House approves health care bill Flurry of activity in Congress covers welfare, wages, taxes

August 02, 1996|By Karen Hosler | Karen Hosler,SUN NATIONAL STAFF

WASHINGTON -- A bill to expand access to health insurance for millions of Americans won nearly unanimous approval in the House last night even as the Senate completed action on Congress' landmark overhaul of the welfare system.

Legislation to raise the minimum wage and reduce taxes on small businesses, meanwhile, awaited expected approval in both the House and Senate by tomorrow.

All those measures, and several others on the crowded election-season agenda, are headed for certain approval by President Clinton.

The flurry of action, after months of gridlock, came as the Republican-led Congress prepared to adjourn this weekend for a monthlong recess in which the lawmakers will go home to make their cases for re-election. The raft of popular bills expected to win final approval by week's end could help their campaigns.

"Our system worked this week, and that's what Americans want," said Rep. Bill Archer, a Texas Republican who chairs the House Ways and Means Committee.

Republican and Democratic leaders rushed to take credit for the imminent enactment of legislation that had been bottled up for months or years. But the measures were all the result of considerable compromises by both sides.

"This legislation is a genuine bipartisan achievement," said Sen. Edward M. Kennedy, a Massachusetts Democrat, referring specifically to the health insurance bill of which he was a leading sponsor.

The health insurance bill, which allows employees to keep their coverage when they change or lose jobs and which bars insurers from discriminating against people with medical conditions, sailed through the House on a vote of 421 to 2. All eight Maryland delegation members voted in favor of it.

Senate passage expected

Senate approval is expected today for the health care measure, which would also grant new tax benefits for the purchase of health insurance and would provide tax breaks for buying long-term-care insurance.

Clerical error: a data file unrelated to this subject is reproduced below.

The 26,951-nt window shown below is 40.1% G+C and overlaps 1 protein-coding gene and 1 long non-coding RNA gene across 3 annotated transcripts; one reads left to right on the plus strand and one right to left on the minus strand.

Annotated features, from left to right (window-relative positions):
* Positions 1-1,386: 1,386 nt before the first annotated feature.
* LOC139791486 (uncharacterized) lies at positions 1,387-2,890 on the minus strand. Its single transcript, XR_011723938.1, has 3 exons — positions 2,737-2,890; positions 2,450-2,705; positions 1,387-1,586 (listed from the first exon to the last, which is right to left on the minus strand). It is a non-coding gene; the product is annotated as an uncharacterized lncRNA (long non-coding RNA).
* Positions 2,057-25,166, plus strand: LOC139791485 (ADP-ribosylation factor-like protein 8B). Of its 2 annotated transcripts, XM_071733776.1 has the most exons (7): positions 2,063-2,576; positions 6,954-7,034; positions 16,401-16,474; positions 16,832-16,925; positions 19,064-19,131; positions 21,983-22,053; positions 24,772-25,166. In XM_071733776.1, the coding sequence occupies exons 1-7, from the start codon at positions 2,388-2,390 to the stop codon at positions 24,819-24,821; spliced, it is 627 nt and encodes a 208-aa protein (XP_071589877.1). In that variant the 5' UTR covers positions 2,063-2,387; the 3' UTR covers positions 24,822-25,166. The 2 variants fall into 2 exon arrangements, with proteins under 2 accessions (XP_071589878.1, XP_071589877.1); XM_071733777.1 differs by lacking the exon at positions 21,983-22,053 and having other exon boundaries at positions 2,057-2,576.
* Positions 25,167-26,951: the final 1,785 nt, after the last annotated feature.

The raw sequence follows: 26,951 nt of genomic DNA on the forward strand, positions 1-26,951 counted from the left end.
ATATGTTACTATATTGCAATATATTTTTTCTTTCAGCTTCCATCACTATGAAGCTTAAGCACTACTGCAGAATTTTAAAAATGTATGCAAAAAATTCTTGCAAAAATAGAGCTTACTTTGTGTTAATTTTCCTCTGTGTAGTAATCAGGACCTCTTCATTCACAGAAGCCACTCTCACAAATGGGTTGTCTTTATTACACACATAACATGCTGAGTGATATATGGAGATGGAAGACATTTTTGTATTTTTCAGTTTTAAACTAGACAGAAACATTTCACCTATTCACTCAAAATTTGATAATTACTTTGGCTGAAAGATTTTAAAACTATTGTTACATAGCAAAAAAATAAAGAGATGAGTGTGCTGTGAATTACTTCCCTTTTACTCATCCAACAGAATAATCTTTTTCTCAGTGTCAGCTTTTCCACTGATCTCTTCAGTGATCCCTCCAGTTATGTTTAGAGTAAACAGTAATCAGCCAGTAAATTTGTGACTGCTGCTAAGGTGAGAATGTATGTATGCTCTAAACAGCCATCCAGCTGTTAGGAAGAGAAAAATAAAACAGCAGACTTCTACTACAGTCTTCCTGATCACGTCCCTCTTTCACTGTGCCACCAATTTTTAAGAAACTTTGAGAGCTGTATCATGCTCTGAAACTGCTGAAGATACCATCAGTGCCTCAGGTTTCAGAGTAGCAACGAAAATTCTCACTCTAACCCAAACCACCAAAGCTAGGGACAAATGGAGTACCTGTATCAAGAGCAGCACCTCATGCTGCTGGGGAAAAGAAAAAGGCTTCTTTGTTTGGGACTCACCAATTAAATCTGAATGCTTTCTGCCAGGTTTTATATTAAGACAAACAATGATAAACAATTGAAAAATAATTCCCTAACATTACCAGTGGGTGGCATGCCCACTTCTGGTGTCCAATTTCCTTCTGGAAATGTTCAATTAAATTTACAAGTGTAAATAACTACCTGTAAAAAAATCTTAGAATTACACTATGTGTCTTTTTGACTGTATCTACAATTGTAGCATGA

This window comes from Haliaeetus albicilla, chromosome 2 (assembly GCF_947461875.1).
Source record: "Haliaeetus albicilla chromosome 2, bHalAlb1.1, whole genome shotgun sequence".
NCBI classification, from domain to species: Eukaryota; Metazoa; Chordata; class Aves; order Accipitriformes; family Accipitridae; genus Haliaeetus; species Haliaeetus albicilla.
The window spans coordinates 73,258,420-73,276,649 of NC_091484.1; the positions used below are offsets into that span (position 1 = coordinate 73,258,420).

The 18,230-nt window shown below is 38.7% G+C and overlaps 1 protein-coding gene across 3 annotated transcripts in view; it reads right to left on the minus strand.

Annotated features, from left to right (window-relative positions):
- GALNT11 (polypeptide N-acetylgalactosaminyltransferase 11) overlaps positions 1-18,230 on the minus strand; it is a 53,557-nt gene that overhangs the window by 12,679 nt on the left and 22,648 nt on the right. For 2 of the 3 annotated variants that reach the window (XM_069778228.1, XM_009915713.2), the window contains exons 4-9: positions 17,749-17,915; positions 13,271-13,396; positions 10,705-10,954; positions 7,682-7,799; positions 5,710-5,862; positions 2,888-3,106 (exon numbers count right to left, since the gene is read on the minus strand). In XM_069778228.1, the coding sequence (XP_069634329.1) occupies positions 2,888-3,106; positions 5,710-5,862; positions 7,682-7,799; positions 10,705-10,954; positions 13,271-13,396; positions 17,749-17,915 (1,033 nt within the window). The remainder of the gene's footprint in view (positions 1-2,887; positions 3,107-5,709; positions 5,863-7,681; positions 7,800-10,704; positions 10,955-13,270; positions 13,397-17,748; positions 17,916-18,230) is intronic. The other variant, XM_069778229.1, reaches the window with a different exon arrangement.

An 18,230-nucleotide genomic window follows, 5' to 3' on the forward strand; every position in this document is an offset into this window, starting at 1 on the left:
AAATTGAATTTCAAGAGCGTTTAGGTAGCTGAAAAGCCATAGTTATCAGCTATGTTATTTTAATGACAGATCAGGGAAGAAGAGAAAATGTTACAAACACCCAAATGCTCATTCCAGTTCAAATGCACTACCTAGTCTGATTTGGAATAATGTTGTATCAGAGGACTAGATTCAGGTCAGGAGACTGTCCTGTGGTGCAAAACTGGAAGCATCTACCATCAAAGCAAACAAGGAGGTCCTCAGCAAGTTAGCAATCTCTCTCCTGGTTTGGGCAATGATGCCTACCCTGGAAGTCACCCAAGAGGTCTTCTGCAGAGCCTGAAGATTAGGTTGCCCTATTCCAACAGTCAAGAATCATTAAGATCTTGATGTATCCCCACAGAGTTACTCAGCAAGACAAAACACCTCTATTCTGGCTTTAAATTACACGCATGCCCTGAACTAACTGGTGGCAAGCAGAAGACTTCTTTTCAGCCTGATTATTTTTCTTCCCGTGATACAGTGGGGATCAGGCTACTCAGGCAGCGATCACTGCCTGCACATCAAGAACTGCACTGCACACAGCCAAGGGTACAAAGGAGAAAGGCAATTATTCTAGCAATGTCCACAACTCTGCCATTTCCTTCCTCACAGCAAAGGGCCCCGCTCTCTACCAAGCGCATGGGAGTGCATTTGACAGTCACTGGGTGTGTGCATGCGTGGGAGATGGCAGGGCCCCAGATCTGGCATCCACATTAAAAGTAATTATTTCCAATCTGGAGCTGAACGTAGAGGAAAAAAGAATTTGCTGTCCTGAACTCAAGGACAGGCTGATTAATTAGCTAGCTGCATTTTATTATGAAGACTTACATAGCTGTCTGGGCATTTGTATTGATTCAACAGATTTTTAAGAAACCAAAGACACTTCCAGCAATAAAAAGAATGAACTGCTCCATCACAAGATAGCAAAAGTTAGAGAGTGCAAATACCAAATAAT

The bill represents the culmination of four years' work by Clinton and members of both parties to expand the availability of health insurance and to control its cost.

But it is far less ambitious than Clinton's 1993 proposal to replace the entire American health insurance system. The current bill takes only a few small steps toward correcting what is seen as the most glaring deficiency: that nearly 40 million Americans have no health insurance at all.

"We knew you needed to start with a more incremental approach," said Robert H. Michel, the former House Republican leader who appointed a task force in 1991, two years before Clinton's own health care proposal, to try to produce a solution to the insurance crisis.

In the seesaw battle over the health insurance bill in this Congress, the disagreements centered on a Republican-backed provision to create tax-free medical savings accounts for people who buy low-premium, high-deductible insurance policies for catastrophic illnesses.

Critics said medical savings accounts would benefit mostly the healthy and the affluent, at the expense of the poor.

The final compromise bill calls for a four-year pilot test of those medical accounts, involving up to 750,000 policies.

While yesterday's debate on the bill was taken up mostly by those applauding the legislation and claiming credit for it, some Democrats complained that it fell far short of what is needed to make sure all Americans have health insurance coverage. One especially bitter complaint was that House and Senate negotiators dropped a Senate provision that would have assured that health coverage for mental illness would be as generous as coverage for physical ailments.

But Rep. Dennis Hastert, an Illinois Republican, argued that requiring such mental health coverage would "increase insurance costs astronomically." As a result, he warned, premiums would rise for everyone or employers would drop health coverage for their employees entirely.

Welfare system overhaul

In the Senate yesterday, the bill to end the six-decade-old federal guarantee of welfare aid for the poor aroused small but vociferous opposition. The measure passed with a bipartisan majority of 78 in favor, including Maryland Democrat Barbara A. Mikulski.

Though she had "great reservations" about the measure, Mikulski said in a statement: "The alternative is to do nothing, and that is unacceptable."

But 21 senators -- all Democrats -- voted against the bill.

Among the opponents was Paul S. Sarbanes, a Maryland Democrat, who said he was particularly concerned that the measure includes only "a fig leaf" protection against the danger that the need for welfare assistance would swell during a recession.

"There was a 35 percent increase in the number of children in poverty" when the unemployment rate rose to 7.7 percent from 5.3 percent during the Bush administration, Sarbanes said. "That caused a 40 percent increase in welfare payments.

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